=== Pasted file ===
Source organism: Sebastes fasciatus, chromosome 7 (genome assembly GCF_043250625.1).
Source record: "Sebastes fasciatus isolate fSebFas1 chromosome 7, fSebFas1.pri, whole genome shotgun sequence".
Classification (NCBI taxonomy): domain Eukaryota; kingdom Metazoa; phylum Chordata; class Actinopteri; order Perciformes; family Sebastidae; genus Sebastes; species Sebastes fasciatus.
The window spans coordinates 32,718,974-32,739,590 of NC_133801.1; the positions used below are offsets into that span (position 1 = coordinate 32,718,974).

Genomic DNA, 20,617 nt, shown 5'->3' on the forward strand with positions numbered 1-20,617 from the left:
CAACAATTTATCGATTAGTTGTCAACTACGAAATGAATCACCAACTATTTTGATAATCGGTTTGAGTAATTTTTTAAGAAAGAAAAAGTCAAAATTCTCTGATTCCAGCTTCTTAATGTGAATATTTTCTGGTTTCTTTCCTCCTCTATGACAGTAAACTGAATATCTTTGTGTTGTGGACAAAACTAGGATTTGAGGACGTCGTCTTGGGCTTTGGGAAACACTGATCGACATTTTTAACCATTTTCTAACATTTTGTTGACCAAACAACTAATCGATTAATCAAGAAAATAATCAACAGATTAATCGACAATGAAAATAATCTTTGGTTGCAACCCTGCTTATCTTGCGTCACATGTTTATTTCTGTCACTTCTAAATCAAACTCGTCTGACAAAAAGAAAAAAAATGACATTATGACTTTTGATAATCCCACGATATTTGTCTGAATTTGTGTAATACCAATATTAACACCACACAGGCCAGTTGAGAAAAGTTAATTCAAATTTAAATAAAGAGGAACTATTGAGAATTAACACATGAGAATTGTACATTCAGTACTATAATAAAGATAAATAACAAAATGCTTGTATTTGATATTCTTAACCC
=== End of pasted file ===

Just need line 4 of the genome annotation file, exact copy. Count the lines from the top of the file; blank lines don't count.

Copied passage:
The window spans coordinates 32,718,974-32,739,590 of NC_133801.1; the positions used below are offsets into that span (position 1 = coordinate 32,718,974).